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The new CBA forthcoming should be addressing on how player contracts work towards team salaries when it is due for suspension or retirement. Last week’s sudden packing in the cleats from Adam LaRoche will actually benefit the White Sox with $13 MIL in salary relief.
It is not the 1st time a guy has retired during a contract, and it is the latest where a team may be drawing a sigh of relief.
It wasn’t even the 1st instance of the winter. Earlier this off year, Mets OF Michael Cuddyer retired with one year of service left on his deal. This move led the Mets to have a few extra dollars in their seat cushion to re-ink Yoenis Cespedes to a 1 Year $27.5 MIL deal
Cuddyer was still expensive for New York with a 1sr RD Draft pick forfeit, but at least he only cost the club $8.5 MIL on 1 season, as opposed to an additional $12.5 MIL this upcoming campaign.
If the Mets are still under contract with this guy it makes re-signing Cespedes a tougher deal. Not only cash wise, but it was also clogging up another spot on the Roster if New York had to keep the under-performing former Rockies and Twins player.
Instead, all of the fans wishes were granted when Cespedes came back to Flushing Meadows, and you can add the fact they also re-upped with Bartolo Colon for another year as yet another extension of the Cuddyer decision. Read the rest of this entry
Throughout any given winter, it’s sometimes difficult to figure out what certain MLB front offices are trying to accomplish. The San Francisco Giants were definitely not one of them this past offseason.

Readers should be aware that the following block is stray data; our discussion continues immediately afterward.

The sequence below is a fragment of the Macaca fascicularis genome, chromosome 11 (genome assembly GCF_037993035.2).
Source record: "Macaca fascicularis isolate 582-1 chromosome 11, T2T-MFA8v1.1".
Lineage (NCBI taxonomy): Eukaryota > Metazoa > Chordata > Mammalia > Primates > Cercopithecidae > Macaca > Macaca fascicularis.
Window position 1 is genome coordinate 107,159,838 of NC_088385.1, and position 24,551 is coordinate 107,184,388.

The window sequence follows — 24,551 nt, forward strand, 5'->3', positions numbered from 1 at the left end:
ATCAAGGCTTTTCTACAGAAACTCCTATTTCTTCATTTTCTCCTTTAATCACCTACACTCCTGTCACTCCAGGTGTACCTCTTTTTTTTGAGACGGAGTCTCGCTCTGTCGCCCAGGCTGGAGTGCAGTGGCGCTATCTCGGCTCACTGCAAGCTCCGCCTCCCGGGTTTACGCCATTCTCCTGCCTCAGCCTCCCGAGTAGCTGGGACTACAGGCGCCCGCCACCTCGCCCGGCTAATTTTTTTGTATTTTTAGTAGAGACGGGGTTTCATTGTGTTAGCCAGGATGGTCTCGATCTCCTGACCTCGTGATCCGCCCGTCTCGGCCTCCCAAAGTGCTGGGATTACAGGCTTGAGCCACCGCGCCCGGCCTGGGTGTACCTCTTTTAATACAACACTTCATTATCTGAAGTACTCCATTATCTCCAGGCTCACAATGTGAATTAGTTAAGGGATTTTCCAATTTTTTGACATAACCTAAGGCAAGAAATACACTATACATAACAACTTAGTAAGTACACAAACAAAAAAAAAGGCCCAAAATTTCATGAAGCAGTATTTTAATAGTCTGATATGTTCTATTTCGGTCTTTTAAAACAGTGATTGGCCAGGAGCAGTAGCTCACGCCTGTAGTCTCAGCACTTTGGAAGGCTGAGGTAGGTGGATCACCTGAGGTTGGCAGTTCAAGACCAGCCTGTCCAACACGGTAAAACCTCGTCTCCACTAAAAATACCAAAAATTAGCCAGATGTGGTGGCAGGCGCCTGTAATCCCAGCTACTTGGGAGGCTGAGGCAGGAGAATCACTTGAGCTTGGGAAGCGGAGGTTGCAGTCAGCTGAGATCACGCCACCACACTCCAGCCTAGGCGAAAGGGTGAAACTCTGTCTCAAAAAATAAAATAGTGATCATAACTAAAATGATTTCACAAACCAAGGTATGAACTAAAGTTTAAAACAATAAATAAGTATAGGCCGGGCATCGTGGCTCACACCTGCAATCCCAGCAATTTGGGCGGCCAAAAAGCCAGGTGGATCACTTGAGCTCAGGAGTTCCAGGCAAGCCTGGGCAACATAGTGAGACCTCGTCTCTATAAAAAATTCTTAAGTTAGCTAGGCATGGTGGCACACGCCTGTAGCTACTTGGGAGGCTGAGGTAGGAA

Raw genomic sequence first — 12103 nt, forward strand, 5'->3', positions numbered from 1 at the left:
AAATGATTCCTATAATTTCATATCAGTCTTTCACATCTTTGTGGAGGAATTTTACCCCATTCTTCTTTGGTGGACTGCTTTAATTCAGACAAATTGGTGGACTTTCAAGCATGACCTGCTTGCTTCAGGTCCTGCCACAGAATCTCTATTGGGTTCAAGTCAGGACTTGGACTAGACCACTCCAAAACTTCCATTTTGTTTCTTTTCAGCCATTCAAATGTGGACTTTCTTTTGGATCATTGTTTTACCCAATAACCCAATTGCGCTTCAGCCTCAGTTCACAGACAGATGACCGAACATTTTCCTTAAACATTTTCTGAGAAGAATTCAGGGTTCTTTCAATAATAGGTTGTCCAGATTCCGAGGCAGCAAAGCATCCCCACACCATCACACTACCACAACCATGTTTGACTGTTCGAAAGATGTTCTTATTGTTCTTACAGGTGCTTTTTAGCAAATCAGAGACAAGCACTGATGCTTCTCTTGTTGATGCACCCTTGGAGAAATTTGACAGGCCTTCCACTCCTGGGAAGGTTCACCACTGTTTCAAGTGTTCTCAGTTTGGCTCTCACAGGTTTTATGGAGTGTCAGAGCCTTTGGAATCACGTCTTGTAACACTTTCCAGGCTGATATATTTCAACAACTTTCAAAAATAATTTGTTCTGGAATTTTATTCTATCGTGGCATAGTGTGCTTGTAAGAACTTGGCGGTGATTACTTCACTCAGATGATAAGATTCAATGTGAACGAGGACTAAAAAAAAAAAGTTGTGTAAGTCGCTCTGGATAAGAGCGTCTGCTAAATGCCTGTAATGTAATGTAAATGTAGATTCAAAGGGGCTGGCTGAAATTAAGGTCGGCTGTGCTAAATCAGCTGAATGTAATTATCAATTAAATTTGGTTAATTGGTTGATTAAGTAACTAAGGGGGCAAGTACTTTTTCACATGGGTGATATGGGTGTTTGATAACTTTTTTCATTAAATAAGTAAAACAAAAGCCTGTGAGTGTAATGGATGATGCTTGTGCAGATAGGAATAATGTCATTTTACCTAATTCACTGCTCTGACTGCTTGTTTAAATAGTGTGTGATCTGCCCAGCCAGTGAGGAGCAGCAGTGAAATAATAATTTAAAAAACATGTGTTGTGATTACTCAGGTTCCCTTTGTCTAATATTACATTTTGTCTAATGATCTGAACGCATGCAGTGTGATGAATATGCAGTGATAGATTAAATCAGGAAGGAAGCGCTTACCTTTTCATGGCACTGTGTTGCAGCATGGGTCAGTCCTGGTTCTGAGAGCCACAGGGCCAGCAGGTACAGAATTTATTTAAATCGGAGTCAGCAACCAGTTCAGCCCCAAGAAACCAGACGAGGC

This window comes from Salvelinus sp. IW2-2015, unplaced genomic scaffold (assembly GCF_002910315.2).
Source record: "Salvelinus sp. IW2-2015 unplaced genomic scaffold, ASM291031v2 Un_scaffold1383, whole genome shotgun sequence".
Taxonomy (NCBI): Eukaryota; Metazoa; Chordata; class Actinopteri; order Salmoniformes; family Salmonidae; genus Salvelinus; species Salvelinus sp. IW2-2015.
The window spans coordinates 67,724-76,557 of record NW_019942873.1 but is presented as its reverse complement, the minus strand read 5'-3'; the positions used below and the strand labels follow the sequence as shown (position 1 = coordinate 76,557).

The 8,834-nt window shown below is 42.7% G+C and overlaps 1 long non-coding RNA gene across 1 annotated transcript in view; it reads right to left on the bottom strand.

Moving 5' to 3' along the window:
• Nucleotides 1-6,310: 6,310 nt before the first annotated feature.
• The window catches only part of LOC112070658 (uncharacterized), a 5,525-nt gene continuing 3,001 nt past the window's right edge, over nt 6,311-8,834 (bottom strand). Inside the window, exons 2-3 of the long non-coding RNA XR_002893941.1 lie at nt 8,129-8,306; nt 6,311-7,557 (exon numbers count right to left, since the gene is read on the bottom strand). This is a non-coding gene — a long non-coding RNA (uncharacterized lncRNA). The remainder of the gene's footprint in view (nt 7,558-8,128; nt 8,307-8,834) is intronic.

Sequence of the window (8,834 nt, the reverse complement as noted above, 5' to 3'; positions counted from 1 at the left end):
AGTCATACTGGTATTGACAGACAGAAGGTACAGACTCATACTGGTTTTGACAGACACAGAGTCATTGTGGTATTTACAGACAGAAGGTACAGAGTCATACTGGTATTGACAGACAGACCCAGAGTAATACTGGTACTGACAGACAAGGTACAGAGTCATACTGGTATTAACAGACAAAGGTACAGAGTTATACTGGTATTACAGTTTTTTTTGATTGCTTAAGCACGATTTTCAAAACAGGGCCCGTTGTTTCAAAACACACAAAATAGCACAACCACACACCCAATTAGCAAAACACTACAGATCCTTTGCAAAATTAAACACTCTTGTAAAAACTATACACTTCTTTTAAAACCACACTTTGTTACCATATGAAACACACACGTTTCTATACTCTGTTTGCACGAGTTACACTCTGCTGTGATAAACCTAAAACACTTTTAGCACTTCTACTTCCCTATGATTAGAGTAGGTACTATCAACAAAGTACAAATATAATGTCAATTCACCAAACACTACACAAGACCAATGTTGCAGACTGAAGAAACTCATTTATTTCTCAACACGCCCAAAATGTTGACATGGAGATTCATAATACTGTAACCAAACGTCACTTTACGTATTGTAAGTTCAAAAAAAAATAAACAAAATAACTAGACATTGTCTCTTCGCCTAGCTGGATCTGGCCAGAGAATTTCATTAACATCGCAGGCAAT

After all, it’s an even year. They have a reputation to uphold. Following an 84-78 record in 2015, San Francisco was one of the winter’s biggest spenders, which doesn’t happen very often.
With so many major acquisitions made by the Giants, Diamondbacks and Los Angeles Dodgers, the NL West was undoubtedly one of baseball’s busiest divisions this past winter. On paper, the Giants are a favorite to return to the postseason and keep the even-year trend alive. However, these moves are the epitome of high risk, high reward.
Jerome Miron/USA Today Sports, via Reuters
Alex Rodriguez is calling it a career in two seasons. You will miss him when he is gone.
And soon Brett Gardner will be that strange odd lone figure: A World Champion Yankee.
It is a an end of an era episode of The Sully Baseball Daily Podcast
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Ron Darling was a guest on Benigno and Roberts Tuesday afternoon promoting his upcoming book “Game 7, 1986: Failure and Triumph in the Biggest Game of My Life”. Along with talking about his disappointing performance, Ronnie had a few things to say about the upcoming season for the New York Mets.
On The Defense
“Céspedes in center which is his second best position, and Lagares in left which is his second best position, instead of playing them where they excel, so that’s the outfield. As far as the infield is concerned, what it comes down to is if you had told the Mets they would either have Daniel Murphy or Neil Walker on a one year contract, they would have loved to have Murphy back. But as far as a 3 year deal, they weren’t willing to do that with Murphy, so that’s why you have Walker.”